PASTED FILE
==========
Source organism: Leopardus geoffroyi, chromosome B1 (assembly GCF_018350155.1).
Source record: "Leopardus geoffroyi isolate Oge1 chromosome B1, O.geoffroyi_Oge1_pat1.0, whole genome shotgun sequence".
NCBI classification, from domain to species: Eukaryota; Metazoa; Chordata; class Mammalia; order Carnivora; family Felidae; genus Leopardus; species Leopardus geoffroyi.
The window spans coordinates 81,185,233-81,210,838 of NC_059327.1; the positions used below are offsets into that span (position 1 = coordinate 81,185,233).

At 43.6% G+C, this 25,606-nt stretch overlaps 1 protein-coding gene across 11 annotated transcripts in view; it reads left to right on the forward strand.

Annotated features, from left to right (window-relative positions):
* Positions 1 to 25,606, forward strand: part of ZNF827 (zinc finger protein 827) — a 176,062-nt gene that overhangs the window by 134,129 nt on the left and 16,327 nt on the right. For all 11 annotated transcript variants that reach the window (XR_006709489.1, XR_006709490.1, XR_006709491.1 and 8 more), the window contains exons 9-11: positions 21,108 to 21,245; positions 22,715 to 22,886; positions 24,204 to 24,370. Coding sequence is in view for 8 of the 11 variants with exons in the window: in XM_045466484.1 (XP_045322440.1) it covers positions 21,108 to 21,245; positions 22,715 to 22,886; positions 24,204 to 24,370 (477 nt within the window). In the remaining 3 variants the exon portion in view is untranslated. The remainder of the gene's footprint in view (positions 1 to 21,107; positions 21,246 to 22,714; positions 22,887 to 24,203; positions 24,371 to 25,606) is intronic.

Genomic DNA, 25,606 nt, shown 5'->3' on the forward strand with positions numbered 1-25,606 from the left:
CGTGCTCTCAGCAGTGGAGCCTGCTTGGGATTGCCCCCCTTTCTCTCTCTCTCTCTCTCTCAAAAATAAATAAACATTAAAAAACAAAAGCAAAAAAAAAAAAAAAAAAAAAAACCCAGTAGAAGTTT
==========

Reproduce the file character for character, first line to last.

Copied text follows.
Source organism: Leopardus geoffroyi, chromosome B1 (assembly GCF_018350155.1).
Source record: "Leopardus geoffroyi isolate Oge1 chromosome B1, O.geoffroyi_Oge1_pat1.0, whole genome shotgun sequence".
NCBI classification, from domain to species: Eukaryota; Metazoa; Chordata; class Mammalia; order Carnivora; family Felidae; genus Leopardus; species Leopardus geoffroyi.
The window spans coordinates 81,185,233-81,210,838 of NC_059327.1; the positions used below are offsets into that span (position 1 = coordinate 81,185,233).

At 43.6% G+C, this 25,606-nt stretch overlaps 1 protein-coding gene across 11 annotated transcripts in view; it reads left to right on the forward strand.

Annotated features, from left to right (window-relative positions):
* Positions 1 to 25,606, forward strand: part of ZNF827 (zinc finger protein 827) — a 176,062-nt gene that overhangs the window by 134,129 nt on the left and 16,327 nt on the right. For all 11 annotated transcript variants that reach the window (XR_006709489.1, XR_006709490.1, XR_006709491.1 and 8 more), the window contains exons 9-11: positions 21,108 to 21,245; positions 22,715 to 22,886; positions 24,204 to 24,370. Coding sequence is in view for 8 of the 11 variants with exons in the window: in XM_045466484.1 (XP_045322440.1) it covers positions 21,108 to 21,245; positions 22,715 to 22,886; positions 24,204 to 24,370 (477 nt within the window). In the remaining 3 variants the exon portion in view is untranslated. The remainder of the gene's footprint in view (positions 1 to 21,107; positions 21,246 to 22,714; positions 22,887 to 24,203; positions 24,371 to 25,606) is intronic.

Genomic DNA, 25,606 nt, shown 5'->3' on the forward strand with positions numbered 1-25,606 from the left:
CGTGCTCTCAGCAGTGGAGCCTGCTTGGGATTGCCCCCCTTTCTCTCTCTCTCTCTCTCTCAAAAATAAATAAACATTAAAAAACAAAAGCAAAAAAAAAAAAAAAAAAAAAAACCCAGTAGAAGTTT